Well, the wet and windy conditions kept most anglers at home tinkering with their boat or fishing tackle over the weekend. Most of the anglers who did manage to get out for a fish, travelled to Cardwell and fished the sheltered waters of the Hinchinbrook Channel, where conditions were not as bad.

The conditions were far from glamourous, however anglers still managed to catch some nice Barra and Jacks, both in the mainland creeks and the creeks running off the island. Most of these fish came from the afternoon run out tide, the trick was to find sheltered water around the shallow edges of the mouths of the rivers.

I also received some reports of Grunter being caught both in the coastal creeks and the Hinchinbrook area. One good result of the wet conditions has been an increase in the amount of Mud Crabs being caught in the coastal creeks.

There has also been some nice Barra caught from the lower and mid freshwater sections of the Maria, Tully, and Murray Rivers. The recent rain has flushed out baitfish and prawn from drains and feeder creeks and the Barra have been congregating around the entrances to the main river and feeding heavily. In these cooler conditions, the afternoons fish better than the morning as the water temperatures are warmer.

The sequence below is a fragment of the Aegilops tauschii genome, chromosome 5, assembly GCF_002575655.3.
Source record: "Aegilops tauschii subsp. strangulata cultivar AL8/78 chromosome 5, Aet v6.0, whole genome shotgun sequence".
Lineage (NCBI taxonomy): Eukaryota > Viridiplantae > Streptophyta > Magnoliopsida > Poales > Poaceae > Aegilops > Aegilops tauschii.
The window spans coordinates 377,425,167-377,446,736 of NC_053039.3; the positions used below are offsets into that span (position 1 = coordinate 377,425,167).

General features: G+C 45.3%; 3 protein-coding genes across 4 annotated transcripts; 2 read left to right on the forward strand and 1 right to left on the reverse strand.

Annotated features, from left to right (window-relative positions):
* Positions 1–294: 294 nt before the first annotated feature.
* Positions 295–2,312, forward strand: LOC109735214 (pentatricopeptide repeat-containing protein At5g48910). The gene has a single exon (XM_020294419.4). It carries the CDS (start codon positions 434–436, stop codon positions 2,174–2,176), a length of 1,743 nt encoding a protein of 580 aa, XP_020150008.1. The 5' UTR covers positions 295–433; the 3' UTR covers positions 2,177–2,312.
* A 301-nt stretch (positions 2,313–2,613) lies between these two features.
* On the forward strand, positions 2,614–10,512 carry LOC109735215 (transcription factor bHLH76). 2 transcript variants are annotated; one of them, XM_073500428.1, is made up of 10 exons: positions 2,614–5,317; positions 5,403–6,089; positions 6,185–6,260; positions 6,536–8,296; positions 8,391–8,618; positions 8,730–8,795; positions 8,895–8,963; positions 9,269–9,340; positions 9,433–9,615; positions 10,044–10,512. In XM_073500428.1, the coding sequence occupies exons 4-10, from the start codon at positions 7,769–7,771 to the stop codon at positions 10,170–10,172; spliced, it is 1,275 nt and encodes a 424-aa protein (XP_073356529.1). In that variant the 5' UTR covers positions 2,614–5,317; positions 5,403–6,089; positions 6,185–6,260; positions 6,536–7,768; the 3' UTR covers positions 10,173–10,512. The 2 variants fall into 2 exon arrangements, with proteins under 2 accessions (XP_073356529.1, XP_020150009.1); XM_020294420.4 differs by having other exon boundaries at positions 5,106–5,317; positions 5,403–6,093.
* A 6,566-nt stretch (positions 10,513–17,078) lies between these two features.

I have not heard of anyone fishing the upper freshwater sections of the coastal creeks and the fishing here will improve as we move into September.

At this early stage of the week, the weather forecast for this weekend is for 15 to 20 knots of wind on Saturday, dropping to 10 to 15 knots on Sunday. This may allow the larger boats to travel out and have a last fish for the Spotty Mackerel before they start their migration back down south. Of course, the Spanish Mackerel will stay around through most of September before heading out to the breeding grounds around the reefs wide of Hinchinbrook. There will always be a few resident fish, with September and October being the prime time to catch a really big Spaniard.

This weekend, I like the morning run out tide to fish for Barra and the first of the afternoon run in tide for Mangrove Jacks. If I was fishing for Grunter, I would like either side of the early morning high tide. If you do not mind fishing at night, either side of the larger evening high tide should be even better.

With all the recent rain around on the Cassowary Coast, the mud crabs should all be on the move, so do not forget the crab pots. If anyone has any secrets about catching Blue Swimmer Crabs, I would love to know them. I can manage to catch a few by setting my pots out wider on the flats, however much of their behaviour is still a mystery to me.

Let’s hope for some better weather.

Good Fishing

Roly Newton

Tackle World Tully

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